We’re in the midst of a sector rotation in which shares of super-defensive drug and food makers like Pfizer Inc. (NYSE:PFE) and Procter & Gamble Co. (NYSE:PG) are slipping while shares of super-cyclical materials producers and transports advance.
I expect cyclicals like FedEx (NYSE:FDX), ExxonMobil (NYSE:XOM) and ConocoPhilips (NYSE:COP) to perform well going into the second half of 2013, as long as this rotation from relatively expensive staples to relatively cheap industrials continues. But will it? That’s one of the main questions that advisors are receiving right now from investors who are wondering whether the 2013 rally is unusual, and whether it has the potential to persist. The answers may surprise you.
The S&P 500 is up 13.5% so far this year, which sounds great — and it is. But according to analysts at Bespoke Investment Group, it’s only the eleventh best start to a year through the first week of May since 1928. The market started the year at almost exactly the same pace in 1995, gaining 13.25% through 87 days, and it was much stronger in 1987, at a 22% gain through 87 days. The start of 1991, which featured the Persian Gulf War, saw the market advance 15.1% in this span.
It is very interesting to observe that 1995 is in the data set. You have heard me say a few times that 2013 reminds me of that year quite a lot in its relentlessness. And now that we have a little more than four months under our belts, we can see that indeed the analogy, or similarity, is quite strong.
The year 1995 was one of the best for the stock market in the past three decades. Yet, just like the start of this year, which began with the kerfuffle over the so-called fiscal cliff, it sure did not seem to be very promising at all on the surface.
Now if you think, well, 1995 was an ideal time — the start of the dot-com boom, blah blah blah — think again. The world at present is a cakewalk compared to 1995.
Coming off the 1994 recession, people came into 1995 with long faces. A jobless recovery was just about to get underway, and economists and journalists complained constantly that the stock market should not be advancing amid an economy that was struggling to create employment. Sound familiar?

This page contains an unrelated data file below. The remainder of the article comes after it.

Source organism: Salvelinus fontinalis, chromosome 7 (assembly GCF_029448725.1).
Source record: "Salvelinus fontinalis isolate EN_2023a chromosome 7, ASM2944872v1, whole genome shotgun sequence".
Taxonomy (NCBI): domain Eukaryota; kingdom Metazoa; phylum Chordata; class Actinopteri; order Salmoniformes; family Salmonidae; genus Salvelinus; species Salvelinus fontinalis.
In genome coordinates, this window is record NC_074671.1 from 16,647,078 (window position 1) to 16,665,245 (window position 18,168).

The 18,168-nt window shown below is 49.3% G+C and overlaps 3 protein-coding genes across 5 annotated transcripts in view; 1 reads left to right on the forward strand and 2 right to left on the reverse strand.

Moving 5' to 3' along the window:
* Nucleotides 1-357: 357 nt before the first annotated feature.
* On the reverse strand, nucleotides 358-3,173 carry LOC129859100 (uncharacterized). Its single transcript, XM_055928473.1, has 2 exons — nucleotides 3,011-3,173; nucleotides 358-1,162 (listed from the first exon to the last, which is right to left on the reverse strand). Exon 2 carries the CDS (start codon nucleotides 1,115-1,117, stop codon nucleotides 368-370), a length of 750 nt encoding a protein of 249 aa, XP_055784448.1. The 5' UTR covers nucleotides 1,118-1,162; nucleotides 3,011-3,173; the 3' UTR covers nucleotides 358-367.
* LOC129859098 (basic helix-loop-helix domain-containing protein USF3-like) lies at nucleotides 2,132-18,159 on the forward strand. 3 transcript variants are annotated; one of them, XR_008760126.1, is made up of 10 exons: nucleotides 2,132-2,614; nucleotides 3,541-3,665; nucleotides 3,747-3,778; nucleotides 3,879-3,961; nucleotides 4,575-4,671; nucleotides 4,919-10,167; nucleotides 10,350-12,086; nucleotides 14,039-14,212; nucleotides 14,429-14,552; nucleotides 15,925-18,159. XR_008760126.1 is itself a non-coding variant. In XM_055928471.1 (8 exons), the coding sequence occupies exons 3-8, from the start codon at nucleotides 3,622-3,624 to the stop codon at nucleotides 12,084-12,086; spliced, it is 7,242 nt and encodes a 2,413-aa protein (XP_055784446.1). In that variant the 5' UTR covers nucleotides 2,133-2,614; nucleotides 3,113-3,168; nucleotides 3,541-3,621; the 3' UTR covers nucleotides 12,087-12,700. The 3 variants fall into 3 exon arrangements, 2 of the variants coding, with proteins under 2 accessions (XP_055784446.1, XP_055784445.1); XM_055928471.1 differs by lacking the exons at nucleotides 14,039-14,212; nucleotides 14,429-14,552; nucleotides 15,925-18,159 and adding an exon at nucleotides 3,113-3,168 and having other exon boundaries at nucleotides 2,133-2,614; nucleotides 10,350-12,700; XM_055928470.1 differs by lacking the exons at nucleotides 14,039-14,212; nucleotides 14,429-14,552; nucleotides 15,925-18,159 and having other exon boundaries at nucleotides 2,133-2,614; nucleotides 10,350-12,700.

Early in the year came the near collapse of the entire Mexican financial system, later known as the peso crisis. Timothy McVeigh blew up a federal building in Oklahoma City in April. The Bosnia War reached its heartbreaking and murderous climax in July. By September, NATO was attacking the former Yugoslavia with 400 aircraft from 15 nations. In November, a religious fanatic assassinated Israeli Prime Minister Yitzhak Rabin.
I mean, really, 1995 was a very messed-up year. And yet the stock market kept rising, in part because companies were improving their productivity with new enterprise software and keeping their labor expenses low by not hiring much. The Internet boom was just barely getting started, with Yahoo! (NASDAQ:YHOO) born quietly that year with no fanfare in Silicon Valley, while Amazon.com (NASDAQ:AMZN) was begun quietly by Jeff Bezos in Seattle in January. Neither would go public for another couple of years.
Economic growth was certainly slow in the first half of 1995, but got traction in the second half of the year — and then the second half of the 1990s became legendary. But it all started with stocks sniffing out the success that lay ahead in the first half of 1995.
And I now wonder whether it is possible that the same investors’ instincts are collectively sniffing out an economic rebound in the second half of this year. Think about that. The view actually fits neatly with the remarkable rotation that we see going on in the stock market right now.
InvestorPlace advisor Jon Markman operates the investment firm Markman Capital Insight. He also writes a daily swing trading newsletter, Trader’s Advantage which aims to capture profits of 15% to 40% and often as much at 100% to 200% in less than 90 days.
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